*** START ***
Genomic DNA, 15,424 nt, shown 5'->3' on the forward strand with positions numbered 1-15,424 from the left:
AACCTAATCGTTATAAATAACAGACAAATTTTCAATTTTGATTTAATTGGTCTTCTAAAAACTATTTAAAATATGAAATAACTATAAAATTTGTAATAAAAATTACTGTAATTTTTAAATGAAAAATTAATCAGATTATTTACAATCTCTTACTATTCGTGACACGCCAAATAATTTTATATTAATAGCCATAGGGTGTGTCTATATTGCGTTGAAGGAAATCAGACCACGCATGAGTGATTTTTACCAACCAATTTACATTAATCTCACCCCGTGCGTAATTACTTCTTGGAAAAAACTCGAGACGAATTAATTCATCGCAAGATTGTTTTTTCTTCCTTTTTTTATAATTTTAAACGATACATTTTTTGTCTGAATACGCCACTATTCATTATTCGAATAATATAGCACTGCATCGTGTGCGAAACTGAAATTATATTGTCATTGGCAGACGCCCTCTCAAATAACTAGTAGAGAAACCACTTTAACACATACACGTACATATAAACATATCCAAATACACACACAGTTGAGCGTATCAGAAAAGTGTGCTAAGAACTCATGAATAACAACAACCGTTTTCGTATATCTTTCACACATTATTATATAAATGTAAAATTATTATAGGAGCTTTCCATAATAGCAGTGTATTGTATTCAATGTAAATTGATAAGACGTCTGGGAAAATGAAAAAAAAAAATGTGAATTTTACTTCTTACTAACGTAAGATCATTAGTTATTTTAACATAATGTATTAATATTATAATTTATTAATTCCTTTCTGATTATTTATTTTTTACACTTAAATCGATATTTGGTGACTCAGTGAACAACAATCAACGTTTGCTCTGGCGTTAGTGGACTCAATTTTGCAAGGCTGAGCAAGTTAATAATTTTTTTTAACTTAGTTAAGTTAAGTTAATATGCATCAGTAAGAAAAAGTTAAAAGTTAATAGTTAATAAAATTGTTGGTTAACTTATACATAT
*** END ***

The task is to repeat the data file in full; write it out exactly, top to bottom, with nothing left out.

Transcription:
Genomic DNA, 15,424 nt, shown 5'->3' on the forward strand with positions numbered 1-15,424 from the left:
AACCTAATCGTTATAAATAACAGACAAATTTTCAATTTTGATTTAATTGGTCTTCTAAAAACTATTTAAAATATGAAATAACTATAAAATTTGTAATAAAAATTACTGTAATTTTTAAATGAAAAATTAATCAGATTATTTACAATCTCTTACTATTCGTGACACGCCAAATAATTTTATATTAATAGCCATAGGGTGTGTCTATATTGCGTTGAAGGAAATCAGACCACGCATGAGTGATTTTTACCAACCAATTTACATTAATCTCACCCCGTGCGTAATTACTTCTTGGAAAAAACTCGAGACGAATTAATTCATCGCAAGATTGTTTTTTCTTCCTTTTTTTATAATTTTAAACGATACATTTTTTGTCTGAATACGCCACTATTCATTATTCGAATAATATAGCACTGCATCGTGTGCGAAACTGAAATTATATTGTCATTGGCAGACGCCCTCTCAAATAACTAGTAGAGAAACCACTTTAACACATACACGTACATATAAACATATCCAAATACACACACAGTTGAGCGTATCAGAAAAGTGTGCTAAGAACTCATGAATAACAACAACCGTTTTCGTATATCTTTCACACATTATTATATAAATGTAAAATTATTATAGGAGCTTTCCATAATAGCAGTGTATTGTATTCAATGTAAATTGATAAGACGTCTGGGAAAATGAAAAAAAAAAATGTGAATTTTACTTCTTACTAACGTAAGATCATTAGTTATTTTAACATAATGTATTAATATTATAATTTATTAATTCCTTTCTGATTATTTATTTTTTACACTTAAATCGATATTTGGTGACTCAGTGAACAACAATCAACGTTTGCTCTGGCGTTAGTGGACTCAATTTTGCAAGGCTGAGCAAGTTAATAATTTTTTTTAACTTAGTTAAGTTAAGTTAATATGCATCAGTAAGAAAAAGTTAAAAGTTAATAGTTAATAAAATTGTTGGTTAACTTATACATAT